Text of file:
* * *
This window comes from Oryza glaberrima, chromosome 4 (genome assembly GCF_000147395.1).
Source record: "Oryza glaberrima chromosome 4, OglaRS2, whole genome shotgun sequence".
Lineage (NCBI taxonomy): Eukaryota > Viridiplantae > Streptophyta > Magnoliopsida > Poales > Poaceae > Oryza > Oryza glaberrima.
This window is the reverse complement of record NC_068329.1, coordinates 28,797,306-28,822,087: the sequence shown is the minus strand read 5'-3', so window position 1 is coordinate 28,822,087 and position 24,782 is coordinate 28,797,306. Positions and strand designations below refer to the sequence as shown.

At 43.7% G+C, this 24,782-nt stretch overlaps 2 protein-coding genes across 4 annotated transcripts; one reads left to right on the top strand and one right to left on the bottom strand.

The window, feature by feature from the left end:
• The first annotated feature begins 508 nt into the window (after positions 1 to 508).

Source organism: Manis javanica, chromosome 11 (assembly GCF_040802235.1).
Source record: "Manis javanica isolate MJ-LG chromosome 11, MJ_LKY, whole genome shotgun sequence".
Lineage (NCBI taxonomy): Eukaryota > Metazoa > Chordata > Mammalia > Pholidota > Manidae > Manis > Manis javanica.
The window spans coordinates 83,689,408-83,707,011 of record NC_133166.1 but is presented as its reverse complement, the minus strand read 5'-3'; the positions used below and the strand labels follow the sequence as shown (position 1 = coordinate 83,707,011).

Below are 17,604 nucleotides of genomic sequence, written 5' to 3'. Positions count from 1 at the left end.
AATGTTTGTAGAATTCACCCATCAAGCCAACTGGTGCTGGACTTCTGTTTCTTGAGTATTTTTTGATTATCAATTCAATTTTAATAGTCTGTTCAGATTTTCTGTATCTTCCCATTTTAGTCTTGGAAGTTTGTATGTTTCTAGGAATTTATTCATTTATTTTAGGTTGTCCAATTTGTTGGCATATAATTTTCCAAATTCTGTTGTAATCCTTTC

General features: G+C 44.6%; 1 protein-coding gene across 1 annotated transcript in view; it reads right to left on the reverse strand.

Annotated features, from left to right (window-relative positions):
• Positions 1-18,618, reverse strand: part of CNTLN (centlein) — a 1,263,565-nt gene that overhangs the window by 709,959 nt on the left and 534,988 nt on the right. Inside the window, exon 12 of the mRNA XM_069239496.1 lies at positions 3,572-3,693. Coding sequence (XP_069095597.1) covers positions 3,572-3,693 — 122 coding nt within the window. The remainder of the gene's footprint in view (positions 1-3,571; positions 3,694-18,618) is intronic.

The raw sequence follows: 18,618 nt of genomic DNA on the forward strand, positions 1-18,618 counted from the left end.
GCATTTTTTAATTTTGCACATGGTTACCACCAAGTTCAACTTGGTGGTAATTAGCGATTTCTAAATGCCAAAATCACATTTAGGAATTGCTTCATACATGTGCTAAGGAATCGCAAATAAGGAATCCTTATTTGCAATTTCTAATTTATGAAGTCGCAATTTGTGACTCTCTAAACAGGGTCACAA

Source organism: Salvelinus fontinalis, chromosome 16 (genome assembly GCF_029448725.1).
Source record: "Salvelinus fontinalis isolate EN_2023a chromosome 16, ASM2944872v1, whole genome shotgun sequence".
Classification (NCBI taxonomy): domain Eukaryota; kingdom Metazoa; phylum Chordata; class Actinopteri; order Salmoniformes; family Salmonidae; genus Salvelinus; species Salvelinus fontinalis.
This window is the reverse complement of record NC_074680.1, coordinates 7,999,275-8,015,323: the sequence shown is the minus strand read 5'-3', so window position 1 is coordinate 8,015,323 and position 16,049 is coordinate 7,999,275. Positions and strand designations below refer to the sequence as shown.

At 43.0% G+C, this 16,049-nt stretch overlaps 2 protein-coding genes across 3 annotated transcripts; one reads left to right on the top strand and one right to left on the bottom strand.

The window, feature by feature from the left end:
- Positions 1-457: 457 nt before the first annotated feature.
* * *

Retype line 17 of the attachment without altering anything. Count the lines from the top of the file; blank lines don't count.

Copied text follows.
The raw sequence follows: 18,618 nt of genomic DNA on the forward strand, positions 1-18,618 counted from the left end.